Thanks Bo and Stewart for posting the route and sharing the information; this is such a great climb. I feel like the crux is in the dihedral above the roof (i.e. 2nd pitch). Anyway, good to see that other folks may think the route's 5.9+ rating is a pretty honest grade…;-)

By kristoff
From: Colorado Springs
Jul 1, 2008

Thanks Stewart and Bosier.

By Bosier Parsons
From: Colorado Springs, CO
Apr 20, 2009

I climbed this again last night. The roof was definitely more strenuous than I remember it. The cordalette anchor above the roof (which I installed the last time I climbed it) is still in good condition. We did climb the upper pitch, which is good, and in my opinion easier, but it has it's fill of questionable rock, so be careful. The rappel from the top is a couple slings on a bolder/chockstone. We left a couple old biners up there, and rappelled to the west with one 70m rope.

By Phil Lauffen
From: The Bubble
May 28, 2009
rating: 5.10- 6a 18 VI+ 18 E1 5a

This is a really sweet route! If the rock quality were better this would be classic. Great gear moving out over the exposed roof with bomber hand jams and ledges! If you are confident at all on 5.9 give this route a shot because the gear is as good as it gets and you have 25 feet of air beneath you to hit.

By Phil Lauffen
From: The Bubble
Apr 10, 2011
rating: 5.10- 6a 18 VI+ 18 E1 5a

I did the second pitch of this climb the past summer and found the dihedral second pitch to be pretty hard with rattly fingers and no feet. Probably 10- as well.

This climb really is quite unique for the area, and all budding trad climbers should have to do it.

By Logan Berndt
From: Colorado Springs
Sep 29, 2011
rating: 5.10a 6a 18 VI+ 18 E1 5a

Awesome climb on some rotten rock, but once you gain the crack, it is awesome! Great line!! Super pumpy with great exposure!

By Newton
From: Colorado Springs, CO
Jun 6, 2012
rating: 5.10a 6a 18 VI+ 18 E1 5a

I broke a big hold under the roof yesterday and went for a ride (whee!). Getting to a good roof jam is slightly more difficult now. There's a pretty similar but smaller hold still there, so the nature of the climb wasn't affected too much.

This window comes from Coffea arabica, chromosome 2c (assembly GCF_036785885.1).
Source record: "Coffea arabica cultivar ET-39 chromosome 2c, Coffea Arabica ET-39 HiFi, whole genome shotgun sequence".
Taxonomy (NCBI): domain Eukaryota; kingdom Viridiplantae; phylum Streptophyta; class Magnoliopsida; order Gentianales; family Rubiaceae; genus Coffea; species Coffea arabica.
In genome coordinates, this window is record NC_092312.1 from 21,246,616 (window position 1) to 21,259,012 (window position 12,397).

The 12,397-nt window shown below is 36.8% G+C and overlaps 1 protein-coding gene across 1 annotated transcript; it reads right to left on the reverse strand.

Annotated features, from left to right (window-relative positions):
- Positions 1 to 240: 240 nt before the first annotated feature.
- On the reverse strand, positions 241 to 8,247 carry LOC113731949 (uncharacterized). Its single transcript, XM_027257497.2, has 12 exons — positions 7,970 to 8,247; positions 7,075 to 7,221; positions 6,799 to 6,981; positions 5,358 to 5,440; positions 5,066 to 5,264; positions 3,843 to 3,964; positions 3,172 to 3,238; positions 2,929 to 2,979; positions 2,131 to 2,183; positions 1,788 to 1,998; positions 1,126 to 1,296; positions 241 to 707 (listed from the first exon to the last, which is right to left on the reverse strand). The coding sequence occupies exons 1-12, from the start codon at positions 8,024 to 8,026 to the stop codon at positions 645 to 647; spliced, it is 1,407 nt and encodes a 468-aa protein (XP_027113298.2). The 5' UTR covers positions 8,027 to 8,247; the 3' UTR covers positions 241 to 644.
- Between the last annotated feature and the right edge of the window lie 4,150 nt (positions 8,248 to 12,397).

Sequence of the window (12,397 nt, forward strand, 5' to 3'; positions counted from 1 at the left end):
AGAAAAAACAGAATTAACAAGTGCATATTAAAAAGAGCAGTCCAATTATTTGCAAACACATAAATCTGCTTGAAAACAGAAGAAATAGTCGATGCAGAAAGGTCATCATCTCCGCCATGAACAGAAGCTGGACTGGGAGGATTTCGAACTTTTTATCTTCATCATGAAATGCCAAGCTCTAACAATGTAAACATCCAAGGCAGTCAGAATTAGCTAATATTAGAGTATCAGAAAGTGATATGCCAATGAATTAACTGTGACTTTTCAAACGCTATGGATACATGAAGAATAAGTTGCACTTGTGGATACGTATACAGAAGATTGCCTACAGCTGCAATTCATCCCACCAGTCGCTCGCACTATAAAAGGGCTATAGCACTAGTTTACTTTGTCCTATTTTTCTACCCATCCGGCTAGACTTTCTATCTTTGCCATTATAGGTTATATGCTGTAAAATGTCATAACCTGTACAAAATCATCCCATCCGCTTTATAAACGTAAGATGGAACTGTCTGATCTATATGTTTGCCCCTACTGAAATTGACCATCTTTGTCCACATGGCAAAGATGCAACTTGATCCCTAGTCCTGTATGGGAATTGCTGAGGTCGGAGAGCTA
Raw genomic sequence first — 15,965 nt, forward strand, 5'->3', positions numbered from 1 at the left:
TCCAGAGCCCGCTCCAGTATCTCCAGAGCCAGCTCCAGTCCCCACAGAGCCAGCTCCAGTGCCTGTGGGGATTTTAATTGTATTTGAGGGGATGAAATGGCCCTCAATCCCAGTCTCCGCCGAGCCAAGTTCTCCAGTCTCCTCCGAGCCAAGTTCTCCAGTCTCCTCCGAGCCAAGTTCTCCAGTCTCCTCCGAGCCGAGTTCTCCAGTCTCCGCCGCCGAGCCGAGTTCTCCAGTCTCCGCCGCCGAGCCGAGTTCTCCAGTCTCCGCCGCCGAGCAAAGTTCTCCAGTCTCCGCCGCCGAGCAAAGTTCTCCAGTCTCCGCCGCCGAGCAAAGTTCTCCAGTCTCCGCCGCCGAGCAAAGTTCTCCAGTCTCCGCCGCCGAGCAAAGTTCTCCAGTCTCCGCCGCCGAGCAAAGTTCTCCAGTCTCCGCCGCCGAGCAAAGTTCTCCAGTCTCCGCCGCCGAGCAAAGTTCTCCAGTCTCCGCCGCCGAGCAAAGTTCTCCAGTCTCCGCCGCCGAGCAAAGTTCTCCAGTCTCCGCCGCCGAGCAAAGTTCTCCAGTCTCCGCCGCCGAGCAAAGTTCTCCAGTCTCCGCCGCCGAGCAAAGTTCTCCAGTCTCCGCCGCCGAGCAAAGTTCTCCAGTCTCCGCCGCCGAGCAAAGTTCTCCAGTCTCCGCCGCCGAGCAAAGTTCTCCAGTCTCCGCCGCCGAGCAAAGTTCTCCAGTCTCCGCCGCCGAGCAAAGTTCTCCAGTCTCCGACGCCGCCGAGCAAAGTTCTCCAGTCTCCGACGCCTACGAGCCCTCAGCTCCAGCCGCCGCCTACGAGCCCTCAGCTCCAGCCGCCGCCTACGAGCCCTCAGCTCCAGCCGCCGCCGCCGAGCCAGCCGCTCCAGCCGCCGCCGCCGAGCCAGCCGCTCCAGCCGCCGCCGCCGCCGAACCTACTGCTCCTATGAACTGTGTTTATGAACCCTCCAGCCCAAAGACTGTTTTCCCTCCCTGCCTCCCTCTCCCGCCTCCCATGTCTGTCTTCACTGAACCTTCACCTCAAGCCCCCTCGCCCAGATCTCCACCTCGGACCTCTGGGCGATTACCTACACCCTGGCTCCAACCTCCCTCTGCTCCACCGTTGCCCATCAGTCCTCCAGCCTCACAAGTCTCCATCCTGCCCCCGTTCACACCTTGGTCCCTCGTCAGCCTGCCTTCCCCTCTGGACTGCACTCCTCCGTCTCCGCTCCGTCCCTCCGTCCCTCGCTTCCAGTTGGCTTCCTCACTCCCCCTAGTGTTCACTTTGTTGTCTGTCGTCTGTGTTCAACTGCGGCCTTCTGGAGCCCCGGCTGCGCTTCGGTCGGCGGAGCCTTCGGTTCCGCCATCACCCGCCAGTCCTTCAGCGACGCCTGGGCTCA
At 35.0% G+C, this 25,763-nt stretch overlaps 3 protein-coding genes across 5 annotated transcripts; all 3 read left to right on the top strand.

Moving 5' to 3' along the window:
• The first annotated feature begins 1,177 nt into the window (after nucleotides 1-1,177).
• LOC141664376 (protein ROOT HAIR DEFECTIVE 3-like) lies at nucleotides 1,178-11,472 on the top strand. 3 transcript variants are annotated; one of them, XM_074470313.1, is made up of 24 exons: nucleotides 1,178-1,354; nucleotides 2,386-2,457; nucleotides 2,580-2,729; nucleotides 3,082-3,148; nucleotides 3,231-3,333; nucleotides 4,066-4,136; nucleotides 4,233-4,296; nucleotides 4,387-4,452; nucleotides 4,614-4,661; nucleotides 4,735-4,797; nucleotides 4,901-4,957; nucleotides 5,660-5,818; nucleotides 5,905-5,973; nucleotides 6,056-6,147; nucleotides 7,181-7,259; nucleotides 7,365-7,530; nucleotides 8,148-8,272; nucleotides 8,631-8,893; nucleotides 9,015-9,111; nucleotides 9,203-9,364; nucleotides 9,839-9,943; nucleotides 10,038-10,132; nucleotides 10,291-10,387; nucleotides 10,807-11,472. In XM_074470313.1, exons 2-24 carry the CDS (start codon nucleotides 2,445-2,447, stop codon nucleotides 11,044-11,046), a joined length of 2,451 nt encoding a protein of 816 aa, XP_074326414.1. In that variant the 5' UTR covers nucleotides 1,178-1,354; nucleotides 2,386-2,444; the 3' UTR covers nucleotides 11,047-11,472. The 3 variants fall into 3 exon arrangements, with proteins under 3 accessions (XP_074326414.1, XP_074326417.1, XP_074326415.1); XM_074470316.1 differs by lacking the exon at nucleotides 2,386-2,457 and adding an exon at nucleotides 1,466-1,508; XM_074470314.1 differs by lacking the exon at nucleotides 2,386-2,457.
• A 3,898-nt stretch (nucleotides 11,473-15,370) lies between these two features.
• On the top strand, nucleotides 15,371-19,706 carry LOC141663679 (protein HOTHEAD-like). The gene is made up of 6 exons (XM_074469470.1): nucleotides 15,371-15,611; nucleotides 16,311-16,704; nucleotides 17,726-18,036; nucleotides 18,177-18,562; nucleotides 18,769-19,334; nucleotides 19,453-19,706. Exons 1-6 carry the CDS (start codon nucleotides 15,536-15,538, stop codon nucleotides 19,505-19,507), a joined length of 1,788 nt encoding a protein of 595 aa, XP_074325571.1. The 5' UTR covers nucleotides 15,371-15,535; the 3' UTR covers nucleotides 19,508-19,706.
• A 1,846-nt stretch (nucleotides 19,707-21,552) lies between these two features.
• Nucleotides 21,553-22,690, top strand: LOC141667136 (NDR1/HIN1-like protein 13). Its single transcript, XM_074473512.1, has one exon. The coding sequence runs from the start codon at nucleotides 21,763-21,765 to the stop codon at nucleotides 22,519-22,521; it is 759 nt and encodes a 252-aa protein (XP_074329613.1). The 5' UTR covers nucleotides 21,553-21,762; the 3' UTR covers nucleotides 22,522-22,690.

By Matthew Jerousek
From: Colorado Springs, CO
Jun 29, 2014
rating: 5.10a 6a 18 VI+ 18 E1 5a

The first pitch kind of borders on spectacular. Two nice, .10- cruxes, both pretty different in nature. A tenuous stem and a big pull on rattly fingers onto the slab just beneath the roof, and pulling the roof itself. Once you're off the lower choss and into the business, the rock is good and you can put in gear whenever you want it. The second pitch has some awkward movement and is generally poor quality rock: kitty litter, semi-detached blocks, fully detached blocks..., the works. Oh, and some raptor nests to boot. A bomb, really. If you go for the second pitch, be mindful of all the traffic that's going on on the trail just beneath you. Anything you dislodge is crossing that path. We aided the first couple moves coming out of the belay on the second pitch. I'd guess doing them free would be 10c/d(slightly overhung, left-leaning, rattly-fingers with very few feet leading to smears only), maybe harder? The angle and difficulty relents immediately after you exit the belay, though.